of the old delightful absorption in a far-reaching inquiry, while Rosamond played the quiet music which was as helpful to his meditation as the plash of an oar on the evening lake. It was rather late; he had pushed away all the books, and was looking at the fire with his hands clasped behind his head in forgetfulness of everything except the construction of a new controlling experiment, when Rosamond, who had left the piano and was leaning back in her chair watching him, said—
"Mr Ned Plymdale has taken a house already."
Lydgate, startled and jarred, looked up in silence for a moment, like a man who has been disturbed in his sleep. Then flushing with an unpleasant consciousness, he asked—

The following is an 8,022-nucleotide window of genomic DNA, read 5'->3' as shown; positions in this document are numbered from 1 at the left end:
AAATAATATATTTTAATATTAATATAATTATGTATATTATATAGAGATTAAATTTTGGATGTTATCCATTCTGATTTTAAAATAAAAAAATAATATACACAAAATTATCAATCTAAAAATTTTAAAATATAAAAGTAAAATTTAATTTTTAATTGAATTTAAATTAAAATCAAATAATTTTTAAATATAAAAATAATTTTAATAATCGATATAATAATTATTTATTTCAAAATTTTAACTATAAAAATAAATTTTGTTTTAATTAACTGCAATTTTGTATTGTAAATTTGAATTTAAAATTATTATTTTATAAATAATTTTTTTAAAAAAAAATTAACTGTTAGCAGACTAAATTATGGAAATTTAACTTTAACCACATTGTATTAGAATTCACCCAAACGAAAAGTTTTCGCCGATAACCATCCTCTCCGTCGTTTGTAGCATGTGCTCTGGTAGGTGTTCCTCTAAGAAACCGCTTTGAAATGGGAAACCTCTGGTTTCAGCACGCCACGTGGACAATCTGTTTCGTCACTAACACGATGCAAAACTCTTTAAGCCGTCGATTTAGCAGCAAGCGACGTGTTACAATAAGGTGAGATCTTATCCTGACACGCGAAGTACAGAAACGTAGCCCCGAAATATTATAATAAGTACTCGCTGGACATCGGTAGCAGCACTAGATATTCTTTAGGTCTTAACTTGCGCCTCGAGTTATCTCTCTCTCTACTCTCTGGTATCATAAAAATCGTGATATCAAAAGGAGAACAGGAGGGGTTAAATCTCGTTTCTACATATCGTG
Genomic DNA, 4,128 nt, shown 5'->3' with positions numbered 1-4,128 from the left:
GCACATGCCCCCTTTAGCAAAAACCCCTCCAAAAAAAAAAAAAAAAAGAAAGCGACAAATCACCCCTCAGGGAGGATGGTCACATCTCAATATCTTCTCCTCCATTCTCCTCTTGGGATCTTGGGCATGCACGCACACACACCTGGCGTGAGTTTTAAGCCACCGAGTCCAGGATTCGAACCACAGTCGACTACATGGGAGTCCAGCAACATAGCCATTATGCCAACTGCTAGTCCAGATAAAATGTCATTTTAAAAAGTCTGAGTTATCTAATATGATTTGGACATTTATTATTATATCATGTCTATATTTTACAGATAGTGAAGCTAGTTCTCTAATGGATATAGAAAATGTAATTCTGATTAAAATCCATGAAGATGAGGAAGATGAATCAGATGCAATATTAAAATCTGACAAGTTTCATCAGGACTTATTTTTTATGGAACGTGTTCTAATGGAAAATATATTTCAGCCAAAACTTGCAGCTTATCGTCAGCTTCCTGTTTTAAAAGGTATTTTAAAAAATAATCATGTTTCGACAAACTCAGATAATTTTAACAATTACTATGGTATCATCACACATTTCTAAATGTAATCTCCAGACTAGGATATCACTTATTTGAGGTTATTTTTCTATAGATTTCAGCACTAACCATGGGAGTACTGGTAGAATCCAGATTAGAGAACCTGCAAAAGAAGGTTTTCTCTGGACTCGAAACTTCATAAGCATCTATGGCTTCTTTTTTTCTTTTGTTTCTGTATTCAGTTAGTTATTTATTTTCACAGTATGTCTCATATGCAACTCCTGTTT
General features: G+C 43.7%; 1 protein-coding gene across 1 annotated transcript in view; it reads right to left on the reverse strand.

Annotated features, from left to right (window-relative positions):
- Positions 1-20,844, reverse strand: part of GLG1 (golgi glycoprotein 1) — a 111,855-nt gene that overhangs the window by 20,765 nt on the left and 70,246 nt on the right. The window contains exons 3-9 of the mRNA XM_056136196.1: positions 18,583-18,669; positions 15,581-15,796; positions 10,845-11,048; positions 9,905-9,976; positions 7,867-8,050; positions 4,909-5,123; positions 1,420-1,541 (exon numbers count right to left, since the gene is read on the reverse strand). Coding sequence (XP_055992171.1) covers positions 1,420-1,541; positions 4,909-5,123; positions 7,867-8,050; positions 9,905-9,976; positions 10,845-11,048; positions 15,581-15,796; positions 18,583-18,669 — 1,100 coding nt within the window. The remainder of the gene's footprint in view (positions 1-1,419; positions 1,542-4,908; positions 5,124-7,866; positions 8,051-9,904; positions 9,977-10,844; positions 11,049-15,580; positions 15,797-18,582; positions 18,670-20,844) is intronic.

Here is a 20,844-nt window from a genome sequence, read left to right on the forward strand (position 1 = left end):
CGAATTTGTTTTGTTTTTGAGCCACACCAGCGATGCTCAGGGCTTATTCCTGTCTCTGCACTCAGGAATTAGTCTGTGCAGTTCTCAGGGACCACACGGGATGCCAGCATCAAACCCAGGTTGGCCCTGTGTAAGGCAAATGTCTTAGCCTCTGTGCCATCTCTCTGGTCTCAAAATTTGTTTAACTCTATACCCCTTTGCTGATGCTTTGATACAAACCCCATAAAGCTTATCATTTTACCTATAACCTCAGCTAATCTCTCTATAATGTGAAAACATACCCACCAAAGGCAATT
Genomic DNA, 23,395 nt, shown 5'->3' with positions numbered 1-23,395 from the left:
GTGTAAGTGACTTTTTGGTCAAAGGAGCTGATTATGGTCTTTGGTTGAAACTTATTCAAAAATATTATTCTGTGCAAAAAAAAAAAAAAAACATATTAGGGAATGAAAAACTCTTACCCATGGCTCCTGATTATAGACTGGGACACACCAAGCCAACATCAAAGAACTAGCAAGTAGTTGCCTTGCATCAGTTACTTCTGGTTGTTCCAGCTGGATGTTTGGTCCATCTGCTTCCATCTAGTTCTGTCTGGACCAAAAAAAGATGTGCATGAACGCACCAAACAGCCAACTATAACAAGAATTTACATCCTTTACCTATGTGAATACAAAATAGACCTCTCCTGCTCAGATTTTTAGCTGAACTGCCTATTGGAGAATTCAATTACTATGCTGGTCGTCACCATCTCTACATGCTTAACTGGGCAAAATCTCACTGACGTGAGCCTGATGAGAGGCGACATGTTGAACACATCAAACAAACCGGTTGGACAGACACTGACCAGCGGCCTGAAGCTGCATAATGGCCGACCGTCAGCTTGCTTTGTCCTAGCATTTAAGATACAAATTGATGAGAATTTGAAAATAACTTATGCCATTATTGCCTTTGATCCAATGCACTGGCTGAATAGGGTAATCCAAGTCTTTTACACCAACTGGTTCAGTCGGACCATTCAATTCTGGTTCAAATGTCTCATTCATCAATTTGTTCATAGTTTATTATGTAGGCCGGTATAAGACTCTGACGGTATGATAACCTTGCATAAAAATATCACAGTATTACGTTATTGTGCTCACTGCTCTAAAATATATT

"How do you know?"
"I called at Mrs Plymdale's this morning, and she told me that he had taken the house in St Peter's Place, next to Mr Hackbutt's."
Lydgate was silent. He drew his hands from behind his head and pressed them against the hair which was hanging, as it was apt to do, in a mass on his forehead, while he rested his elbows on his knees. He was feeling bitter disappointment, as if he had opened a door out of a suffocating place and had found it walled up; but he also felt sure